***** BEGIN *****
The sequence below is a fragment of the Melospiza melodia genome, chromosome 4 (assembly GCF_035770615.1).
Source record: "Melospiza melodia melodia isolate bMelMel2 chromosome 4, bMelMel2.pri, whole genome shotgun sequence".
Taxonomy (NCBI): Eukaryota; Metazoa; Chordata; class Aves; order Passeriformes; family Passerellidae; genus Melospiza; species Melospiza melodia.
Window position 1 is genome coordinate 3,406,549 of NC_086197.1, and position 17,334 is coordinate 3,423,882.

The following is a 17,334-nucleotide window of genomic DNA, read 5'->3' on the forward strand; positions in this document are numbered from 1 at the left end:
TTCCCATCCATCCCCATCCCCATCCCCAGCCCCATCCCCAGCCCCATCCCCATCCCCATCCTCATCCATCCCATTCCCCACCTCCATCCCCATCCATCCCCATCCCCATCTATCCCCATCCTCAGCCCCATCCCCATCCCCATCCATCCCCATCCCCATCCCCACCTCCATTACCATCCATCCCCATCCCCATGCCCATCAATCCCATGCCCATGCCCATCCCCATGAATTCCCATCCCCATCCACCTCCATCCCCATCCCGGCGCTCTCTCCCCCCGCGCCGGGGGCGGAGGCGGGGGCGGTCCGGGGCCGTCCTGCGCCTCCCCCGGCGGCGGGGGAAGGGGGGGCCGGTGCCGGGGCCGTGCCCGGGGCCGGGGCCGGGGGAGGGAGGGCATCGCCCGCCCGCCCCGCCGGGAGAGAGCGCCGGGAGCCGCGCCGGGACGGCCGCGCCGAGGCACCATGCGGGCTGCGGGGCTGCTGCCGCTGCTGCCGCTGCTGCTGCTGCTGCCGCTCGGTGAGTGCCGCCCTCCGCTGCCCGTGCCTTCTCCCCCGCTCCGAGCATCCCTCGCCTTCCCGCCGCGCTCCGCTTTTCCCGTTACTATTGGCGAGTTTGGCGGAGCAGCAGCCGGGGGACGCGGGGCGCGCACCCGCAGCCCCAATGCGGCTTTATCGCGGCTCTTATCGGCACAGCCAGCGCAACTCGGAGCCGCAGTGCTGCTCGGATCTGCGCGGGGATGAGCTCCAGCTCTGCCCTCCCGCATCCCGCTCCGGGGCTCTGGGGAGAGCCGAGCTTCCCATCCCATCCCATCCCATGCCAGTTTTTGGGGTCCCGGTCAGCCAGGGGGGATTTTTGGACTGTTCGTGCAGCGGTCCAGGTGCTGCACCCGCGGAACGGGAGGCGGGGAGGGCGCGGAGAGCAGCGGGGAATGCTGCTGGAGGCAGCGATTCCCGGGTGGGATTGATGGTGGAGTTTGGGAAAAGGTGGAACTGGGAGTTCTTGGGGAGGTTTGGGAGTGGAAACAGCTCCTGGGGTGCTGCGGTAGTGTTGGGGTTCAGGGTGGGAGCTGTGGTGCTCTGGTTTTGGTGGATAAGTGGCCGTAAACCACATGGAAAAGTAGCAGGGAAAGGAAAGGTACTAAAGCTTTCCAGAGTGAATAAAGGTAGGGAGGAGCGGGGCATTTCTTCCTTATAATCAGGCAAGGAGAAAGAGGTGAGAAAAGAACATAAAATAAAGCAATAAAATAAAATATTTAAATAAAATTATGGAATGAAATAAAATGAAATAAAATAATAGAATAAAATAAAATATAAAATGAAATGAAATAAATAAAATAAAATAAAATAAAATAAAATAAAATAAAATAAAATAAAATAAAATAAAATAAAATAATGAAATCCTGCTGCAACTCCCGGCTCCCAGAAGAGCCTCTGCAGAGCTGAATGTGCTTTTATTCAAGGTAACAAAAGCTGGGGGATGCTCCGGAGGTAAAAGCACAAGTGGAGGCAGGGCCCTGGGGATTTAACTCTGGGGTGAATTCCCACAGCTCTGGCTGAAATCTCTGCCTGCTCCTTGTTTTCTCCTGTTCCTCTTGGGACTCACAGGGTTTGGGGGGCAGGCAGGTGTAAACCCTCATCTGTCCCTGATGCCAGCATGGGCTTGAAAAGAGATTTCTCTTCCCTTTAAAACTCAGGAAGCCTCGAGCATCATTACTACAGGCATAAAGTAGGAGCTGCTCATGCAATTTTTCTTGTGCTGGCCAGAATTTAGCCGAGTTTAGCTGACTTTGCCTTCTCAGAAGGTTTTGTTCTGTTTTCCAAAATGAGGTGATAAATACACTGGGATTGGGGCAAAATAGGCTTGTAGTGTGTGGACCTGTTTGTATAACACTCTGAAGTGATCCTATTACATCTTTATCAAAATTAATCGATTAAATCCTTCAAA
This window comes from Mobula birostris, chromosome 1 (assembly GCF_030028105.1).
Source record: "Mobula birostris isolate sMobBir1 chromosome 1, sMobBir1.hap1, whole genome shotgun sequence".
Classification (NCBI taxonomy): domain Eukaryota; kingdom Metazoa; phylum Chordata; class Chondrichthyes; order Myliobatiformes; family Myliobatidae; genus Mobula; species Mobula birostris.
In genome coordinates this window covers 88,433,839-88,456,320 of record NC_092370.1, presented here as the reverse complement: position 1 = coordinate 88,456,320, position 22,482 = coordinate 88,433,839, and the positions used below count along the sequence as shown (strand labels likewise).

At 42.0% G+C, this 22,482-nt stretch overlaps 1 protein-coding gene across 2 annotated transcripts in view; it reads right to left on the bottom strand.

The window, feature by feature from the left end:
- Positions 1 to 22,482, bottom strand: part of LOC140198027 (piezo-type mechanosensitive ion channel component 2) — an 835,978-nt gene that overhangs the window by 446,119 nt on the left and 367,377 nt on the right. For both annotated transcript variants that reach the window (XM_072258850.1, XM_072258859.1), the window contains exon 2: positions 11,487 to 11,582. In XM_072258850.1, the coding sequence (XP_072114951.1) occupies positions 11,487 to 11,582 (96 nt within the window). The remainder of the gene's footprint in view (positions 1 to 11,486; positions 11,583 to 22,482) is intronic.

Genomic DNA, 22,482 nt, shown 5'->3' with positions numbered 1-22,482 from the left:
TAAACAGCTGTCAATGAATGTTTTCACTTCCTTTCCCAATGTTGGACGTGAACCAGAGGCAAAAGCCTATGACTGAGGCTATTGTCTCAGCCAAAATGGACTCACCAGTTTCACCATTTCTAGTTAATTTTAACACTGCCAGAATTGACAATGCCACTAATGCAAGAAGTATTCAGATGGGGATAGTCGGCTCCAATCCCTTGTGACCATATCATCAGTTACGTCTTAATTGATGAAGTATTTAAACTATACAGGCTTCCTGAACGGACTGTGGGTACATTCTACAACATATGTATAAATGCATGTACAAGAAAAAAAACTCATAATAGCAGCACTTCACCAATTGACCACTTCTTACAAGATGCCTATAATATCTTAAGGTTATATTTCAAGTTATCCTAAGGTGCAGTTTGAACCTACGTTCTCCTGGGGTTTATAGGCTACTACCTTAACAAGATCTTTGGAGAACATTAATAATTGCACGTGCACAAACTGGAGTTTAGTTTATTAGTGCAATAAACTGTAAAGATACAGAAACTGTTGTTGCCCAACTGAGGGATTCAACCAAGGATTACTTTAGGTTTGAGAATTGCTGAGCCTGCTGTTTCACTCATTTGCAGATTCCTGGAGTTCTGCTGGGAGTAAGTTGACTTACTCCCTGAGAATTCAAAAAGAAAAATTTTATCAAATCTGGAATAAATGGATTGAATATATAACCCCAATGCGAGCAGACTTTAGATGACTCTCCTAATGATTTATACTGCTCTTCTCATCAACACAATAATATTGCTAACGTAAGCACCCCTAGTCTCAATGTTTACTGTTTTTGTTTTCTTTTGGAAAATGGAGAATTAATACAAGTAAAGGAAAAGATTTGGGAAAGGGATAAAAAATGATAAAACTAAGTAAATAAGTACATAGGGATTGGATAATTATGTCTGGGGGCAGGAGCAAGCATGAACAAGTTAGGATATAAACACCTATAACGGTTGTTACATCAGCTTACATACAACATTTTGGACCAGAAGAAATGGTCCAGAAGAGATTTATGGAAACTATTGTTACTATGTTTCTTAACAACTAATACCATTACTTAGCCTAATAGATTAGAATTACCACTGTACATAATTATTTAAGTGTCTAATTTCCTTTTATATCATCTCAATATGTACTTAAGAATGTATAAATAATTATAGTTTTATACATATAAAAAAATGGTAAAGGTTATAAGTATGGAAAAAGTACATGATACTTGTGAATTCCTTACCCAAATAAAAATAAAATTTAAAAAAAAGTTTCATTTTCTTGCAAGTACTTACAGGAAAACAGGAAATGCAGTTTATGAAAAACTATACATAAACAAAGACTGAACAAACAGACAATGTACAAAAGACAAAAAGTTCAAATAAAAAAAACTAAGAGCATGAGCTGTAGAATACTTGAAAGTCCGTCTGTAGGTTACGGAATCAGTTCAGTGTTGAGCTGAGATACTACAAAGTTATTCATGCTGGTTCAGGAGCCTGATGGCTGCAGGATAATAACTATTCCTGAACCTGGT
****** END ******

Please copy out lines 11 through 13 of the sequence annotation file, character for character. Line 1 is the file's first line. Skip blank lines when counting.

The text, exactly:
At 42.0% G+C, this 22,482-nt stretch overlaps 1 protein-coding gene across 2 annotated transcripts in view; it reads right to left on the bottom strand.

The window, feature by feature from the left end:
- Positions 1 to 22,482, bottom strand: part of LOC140198027 (piezo-type mechanosensitive ion channel component 2) — an 835,978-nt gene that overhangs the window by 446,119 nt on the left and 367,377 nt on the right. For both annotated transcript variants that reach the window (XM_072258850.1, XM_072258859.1), the window contains exon 2: positions 11,487 to 11,582. In XM_072258850.1, the coding sequence (XP_072114951.1) occupies positions 11,487 to 11,582 (96 nt within the window). The remainder of the gene's footprint in view (positions 1 to 11,486; positions 11,583 to 22,482) is intronic.